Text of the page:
But since Milosevic was kidnapped and not ‘extradited’, extradition law here has no relevance. Laughland continued “there is only one conceivable explanation for this judicial shenanigan… these last-minute indictments over Croatia and Bosnia were issued to cover up the weakness of the Kosovo indictment the very indictment which constitutes the moral justification for the 78-day war that Nato fought against Yugoslavia in 1999.” 1

As the ‘trial’ progressed over the following years, the prosecution was continually thrown into disarray as Milosevic, representing himself, easily refuted the fraudulent charges levelled against him. Since the prosecution was undoubtedly only familiar with the fictional Milosevic of newspaper legend, this must have come as quite a shock. Perhaps the defining moment came when the Prosecution’s star witness, Rade Markovic, Milosevic’s former head of State Security, testified that, while in custody, he had been tortured to provide false testimony against his former boss. Defying the tribunal, Markovic testified that “the Yugoslav army and Serbian police had strict orders to protect Albanian civilians during NATO bombing… I never got any order, nor did I hear about any order or plan to expel Albanians”.

This is entirely consistent with Milosevic’s own testimony before the tribunal:

“For ten years since the time you claim Serbia “seized” control of its own territory, there were no murders, no expulsions, no plunder, no arson, no arrests in Kosovo. We did not have a single political prisoner in Yugoslavia – not one. Kosovo had 20 newspapers and other publications in Albanian, which one could buy at every street corner. Not a single issue, not a single copy, was ever banned. Albanian political parties, even separatist ones, worked freely. Someone here said we tolerated them. No, our view was that everything should be permitted – except violence.” 2

But given that these are the words of the monster himself, and our scepticism is inevitable, it is worth citing the words of Canada’s ex-ambassador to Yugoslavia:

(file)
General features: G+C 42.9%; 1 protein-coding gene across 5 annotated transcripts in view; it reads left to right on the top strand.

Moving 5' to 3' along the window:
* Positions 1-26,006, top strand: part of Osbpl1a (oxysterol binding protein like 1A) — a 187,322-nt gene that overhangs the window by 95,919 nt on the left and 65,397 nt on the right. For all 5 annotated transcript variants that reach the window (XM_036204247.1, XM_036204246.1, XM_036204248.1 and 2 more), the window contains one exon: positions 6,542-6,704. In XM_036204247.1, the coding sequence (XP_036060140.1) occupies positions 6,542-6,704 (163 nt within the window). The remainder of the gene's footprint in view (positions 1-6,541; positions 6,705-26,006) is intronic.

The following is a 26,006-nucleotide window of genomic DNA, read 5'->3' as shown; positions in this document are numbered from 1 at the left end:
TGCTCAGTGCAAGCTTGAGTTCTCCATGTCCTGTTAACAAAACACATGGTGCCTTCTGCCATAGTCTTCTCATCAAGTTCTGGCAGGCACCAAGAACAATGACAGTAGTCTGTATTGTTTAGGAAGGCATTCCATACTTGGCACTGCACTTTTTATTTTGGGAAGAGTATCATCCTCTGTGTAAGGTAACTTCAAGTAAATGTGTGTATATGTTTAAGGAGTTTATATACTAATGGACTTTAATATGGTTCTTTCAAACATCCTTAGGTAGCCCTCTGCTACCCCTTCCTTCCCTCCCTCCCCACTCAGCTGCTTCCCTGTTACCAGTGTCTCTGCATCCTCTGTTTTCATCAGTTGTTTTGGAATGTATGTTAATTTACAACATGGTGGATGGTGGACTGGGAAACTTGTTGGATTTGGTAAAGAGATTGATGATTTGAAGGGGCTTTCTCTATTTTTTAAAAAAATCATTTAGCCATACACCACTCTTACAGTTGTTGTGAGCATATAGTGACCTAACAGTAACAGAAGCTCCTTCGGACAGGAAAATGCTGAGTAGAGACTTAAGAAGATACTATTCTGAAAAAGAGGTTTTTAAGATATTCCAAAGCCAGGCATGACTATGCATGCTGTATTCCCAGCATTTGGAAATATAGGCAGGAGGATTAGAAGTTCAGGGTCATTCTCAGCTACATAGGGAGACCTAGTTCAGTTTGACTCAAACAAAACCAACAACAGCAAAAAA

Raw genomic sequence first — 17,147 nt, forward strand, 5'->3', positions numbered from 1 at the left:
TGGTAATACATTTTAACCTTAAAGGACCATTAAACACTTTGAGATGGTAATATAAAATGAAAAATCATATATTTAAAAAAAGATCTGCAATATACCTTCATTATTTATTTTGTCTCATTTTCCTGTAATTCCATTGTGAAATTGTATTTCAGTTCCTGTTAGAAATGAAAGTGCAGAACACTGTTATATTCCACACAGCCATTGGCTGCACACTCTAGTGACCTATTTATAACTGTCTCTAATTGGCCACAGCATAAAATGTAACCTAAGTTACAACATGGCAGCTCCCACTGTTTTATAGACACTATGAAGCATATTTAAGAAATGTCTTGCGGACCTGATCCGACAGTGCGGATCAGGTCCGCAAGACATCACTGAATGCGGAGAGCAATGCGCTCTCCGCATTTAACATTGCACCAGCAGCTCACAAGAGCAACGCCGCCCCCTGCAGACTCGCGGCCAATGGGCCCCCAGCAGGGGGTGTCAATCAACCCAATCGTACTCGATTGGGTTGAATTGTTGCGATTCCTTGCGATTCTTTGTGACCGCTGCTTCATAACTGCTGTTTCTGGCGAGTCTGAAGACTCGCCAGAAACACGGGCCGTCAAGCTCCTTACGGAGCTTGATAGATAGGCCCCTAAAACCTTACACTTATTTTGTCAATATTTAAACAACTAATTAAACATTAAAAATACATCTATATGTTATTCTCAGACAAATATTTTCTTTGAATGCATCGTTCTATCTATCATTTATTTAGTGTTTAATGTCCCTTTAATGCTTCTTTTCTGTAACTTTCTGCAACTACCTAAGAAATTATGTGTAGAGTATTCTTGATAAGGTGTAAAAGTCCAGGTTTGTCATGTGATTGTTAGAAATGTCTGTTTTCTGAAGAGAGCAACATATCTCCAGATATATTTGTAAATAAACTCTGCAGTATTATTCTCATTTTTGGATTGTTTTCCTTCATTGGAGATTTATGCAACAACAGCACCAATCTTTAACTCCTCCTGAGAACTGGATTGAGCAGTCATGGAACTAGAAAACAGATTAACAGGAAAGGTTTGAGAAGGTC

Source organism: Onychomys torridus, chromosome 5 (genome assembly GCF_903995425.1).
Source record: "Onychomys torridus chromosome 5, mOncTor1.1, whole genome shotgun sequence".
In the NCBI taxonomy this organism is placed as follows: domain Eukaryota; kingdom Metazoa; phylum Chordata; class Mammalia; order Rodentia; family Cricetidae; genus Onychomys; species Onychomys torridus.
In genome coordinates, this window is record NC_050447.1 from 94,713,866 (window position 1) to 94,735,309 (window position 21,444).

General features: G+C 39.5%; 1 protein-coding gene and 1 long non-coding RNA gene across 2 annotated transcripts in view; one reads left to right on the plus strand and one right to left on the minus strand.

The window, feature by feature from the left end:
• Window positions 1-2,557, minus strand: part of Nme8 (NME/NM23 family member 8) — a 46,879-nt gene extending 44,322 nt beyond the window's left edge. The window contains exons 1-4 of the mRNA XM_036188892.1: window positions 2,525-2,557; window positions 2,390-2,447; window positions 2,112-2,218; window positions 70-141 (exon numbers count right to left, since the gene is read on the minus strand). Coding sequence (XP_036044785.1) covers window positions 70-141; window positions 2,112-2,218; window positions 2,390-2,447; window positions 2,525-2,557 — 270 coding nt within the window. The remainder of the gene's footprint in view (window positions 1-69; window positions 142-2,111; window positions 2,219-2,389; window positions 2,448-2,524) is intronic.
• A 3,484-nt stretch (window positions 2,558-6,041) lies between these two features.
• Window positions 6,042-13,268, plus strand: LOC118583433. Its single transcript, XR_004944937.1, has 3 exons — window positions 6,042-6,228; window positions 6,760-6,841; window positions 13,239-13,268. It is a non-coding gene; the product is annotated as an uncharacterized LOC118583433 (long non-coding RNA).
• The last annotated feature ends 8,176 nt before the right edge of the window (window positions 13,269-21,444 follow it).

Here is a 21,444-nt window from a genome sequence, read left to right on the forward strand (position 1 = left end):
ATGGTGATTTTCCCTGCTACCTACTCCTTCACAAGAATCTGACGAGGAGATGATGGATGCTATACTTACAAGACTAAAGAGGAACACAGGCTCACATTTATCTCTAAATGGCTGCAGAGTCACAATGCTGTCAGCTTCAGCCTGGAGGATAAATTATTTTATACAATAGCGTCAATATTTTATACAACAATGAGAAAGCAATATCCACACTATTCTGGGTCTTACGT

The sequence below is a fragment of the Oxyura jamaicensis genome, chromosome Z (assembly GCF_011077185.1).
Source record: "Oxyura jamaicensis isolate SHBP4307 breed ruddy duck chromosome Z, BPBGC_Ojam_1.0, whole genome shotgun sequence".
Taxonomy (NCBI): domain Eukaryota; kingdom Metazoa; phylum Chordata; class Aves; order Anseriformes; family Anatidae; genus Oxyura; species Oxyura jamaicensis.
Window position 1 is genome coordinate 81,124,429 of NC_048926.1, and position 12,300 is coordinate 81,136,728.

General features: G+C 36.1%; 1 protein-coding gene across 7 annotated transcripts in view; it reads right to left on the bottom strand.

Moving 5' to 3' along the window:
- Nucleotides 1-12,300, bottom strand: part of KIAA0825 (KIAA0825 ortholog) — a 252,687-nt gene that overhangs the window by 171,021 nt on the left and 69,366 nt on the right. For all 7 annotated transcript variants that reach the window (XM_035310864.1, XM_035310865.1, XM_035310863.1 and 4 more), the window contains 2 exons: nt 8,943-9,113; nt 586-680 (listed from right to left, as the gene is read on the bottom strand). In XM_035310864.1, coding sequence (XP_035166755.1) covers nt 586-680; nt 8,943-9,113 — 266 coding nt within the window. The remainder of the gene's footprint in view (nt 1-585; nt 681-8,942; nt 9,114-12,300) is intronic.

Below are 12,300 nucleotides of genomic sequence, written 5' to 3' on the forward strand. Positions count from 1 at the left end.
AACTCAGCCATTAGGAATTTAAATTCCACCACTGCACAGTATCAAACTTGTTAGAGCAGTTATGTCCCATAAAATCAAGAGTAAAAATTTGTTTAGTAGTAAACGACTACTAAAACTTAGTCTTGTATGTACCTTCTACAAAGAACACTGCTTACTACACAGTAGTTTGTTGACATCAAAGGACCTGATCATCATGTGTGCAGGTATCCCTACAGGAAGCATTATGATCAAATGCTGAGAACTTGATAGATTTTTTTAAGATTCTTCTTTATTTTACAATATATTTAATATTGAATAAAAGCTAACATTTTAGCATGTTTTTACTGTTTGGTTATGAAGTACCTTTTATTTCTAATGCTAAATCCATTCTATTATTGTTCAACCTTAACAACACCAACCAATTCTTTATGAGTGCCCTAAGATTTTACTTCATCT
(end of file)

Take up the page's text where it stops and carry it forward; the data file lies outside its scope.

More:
“I am convinced that the Tribunal was established to make Milosevic and the Serbs guilty of all the crimes committed in the Balkans. His guilt is essential if the Germans and the Americans who played such a critical role in causing much of the bloodshed and the violence in the Balkans are to be let off the hook.” 3

Surveying the prevailing opinions on Yugoslavia shows us just how successful the Tribunal has been in this regard. But even a cursory examination of man’s life and career gives the lie to the accepted view. Brought up in the internationalist tradition of the Partisans, Milosevic consistently opposed the trend of Serbian nationalism, describing it as a “serpent in the bosom” of the Serbian nation. According to Konstantin Kilibarda “The enemy of the West never was Balkan chauvinism as such, but multiethnic Yugoslavia… that clashed with the interests of global capital flows… and the geostrategic designs of NATO in the region.” 4

Now, the defender of multinational Yugoslavia, after claiming to have been poisoned, has died in miserable conditions. Whether the poisoning claim is ever verified (5) is probably redundant. The NATO-funded Hague Tribunal is responsible for his death, just as surely as its patrons are for the deaths of thousands of Yugoslavs over the past 15 years.

Slobodan Milosevic was a humanist and a statesman. And whatever his genuine faults, he was perhaps the only regional actor in the Balkans to have consistently worked in favour of peace. Now that the real Milosevic has died one can only assume that the false Milosevic, the caricature drawn by the mass media, will quickly follow suit.

1. The Spectator: February 9, 2002

David Montoute studies naturopathy in Madrid. He can be contacted at